Host Raj Daniels  32:02

You know, I’ve read a lot of books and articles regarding the concept of time. I struggle with it quite a bit meaning that generationally speaking, I come from an Indian background, we have a much longer view of time. And I often feel like, I operate in, you know, years, decades sometimes. And I find it challenging when being in an environment that whether it’s quarterly or even from eight hour day concept, I think changes entire concept of how we look at time and what we want to accomplish. You know, very often people say, when will you give up on your goal when we give up a new mission? And takes as long as it takes, and I feel like some of what you’re adopting in the long term Stock Exchange is that this is our mission, and it’s going to take us as long as it takes to accomplish it. I saw Eric Ries speaking on a panel. And he mentioned when Jeff Bezos first launched Amazon, he put out a letter and said, we’re going to take really long time horizons. To see where he’s coming with that company, I think other people in the audience and also in business, a broader audience will take a look at that and can learn from that.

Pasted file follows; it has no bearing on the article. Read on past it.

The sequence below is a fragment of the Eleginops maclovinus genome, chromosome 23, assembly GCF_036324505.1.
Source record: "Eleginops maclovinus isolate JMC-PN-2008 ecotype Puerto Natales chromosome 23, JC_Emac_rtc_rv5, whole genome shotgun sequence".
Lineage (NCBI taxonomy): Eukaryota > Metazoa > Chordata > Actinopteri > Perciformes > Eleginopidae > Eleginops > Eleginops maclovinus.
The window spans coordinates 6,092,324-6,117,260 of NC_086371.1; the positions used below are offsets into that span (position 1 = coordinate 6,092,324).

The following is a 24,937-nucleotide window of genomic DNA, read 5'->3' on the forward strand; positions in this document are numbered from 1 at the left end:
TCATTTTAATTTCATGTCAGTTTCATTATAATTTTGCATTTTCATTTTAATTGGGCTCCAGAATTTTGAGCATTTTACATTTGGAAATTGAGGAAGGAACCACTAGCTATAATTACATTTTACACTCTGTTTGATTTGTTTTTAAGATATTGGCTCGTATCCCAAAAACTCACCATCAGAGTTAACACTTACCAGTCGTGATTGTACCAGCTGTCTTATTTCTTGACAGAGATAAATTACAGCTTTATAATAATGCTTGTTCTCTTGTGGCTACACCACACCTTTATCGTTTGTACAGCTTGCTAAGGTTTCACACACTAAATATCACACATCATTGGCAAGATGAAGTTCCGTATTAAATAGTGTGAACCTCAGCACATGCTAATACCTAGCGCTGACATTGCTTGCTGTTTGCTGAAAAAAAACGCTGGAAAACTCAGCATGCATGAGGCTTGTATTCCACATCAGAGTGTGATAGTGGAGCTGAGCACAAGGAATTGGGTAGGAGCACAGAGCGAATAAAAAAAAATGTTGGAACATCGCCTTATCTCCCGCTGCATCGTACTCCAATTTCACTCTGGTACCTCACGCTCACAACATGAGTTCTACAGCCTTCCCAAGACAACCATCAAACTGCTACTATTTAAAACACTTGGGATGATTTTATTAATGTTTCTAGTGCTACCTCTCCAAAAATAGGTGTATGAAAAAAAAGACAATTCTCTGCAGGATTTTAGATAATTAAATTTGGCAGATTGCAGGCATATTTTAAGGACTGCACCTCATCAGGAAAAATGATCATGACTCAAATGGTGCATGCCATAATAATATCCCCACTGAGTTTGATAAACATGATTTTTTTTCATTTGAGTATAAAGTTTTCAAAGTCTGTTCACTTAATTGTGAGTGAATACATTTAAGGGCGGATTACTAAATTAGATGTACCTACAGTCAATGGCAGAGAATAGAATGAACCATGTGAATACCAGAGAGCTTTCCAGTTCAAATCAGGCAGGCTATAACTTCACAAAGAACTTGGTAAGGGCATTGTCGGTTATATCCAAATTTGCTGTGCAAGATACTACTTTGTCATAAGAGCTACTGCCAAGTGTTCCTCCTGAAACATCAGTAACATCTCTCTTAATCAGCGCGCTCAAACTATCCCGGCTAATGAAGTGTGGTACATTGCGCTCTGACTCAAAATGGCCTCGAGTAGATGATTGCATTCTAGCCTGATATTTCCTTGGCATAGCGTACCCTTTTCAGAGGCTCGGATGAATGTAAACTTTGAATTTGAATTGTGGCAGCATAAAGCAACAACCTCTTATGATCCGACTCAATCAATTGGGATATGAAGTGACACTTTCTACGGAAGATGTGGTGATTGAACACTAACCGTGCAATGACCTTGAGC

But how do you how do you change people’s concept about time itself?

Michelle Greene  33:13

Yeah, that’s a great question. And, and I think part of it is, there was somebody and I’m not going to credit this appropriately. So I’m sorry for that. But I was reading somewhere, some founder of a company who was talking about being urgently long term. And I just loved that phrasing. Because that felt to me like so exactly right. Because we frequently, you know, we’ll find ourselves in situations where we’ll be saying, well, we put long term in the name for a reason, because we do we want to get it right. Getting it right is more important than doing it quickly. But that doesn’t mean that we don’t feel a sense of urgency around getting it done and getting it right because obviously the problems that we’re trying to address are urgent problems. So I do think this idea that you want to be thinking about your impact over the long term is incredibly important. And this is true for the companies as well. But you’re also operating in the here and now in an urgent way as you move toward that long term vision. I think, that encapsulates pretty well how we approach it, which is, we feel the urgency of the mission of what we’re trying to achieve, but we will do it right. Even if that takes a bit longer.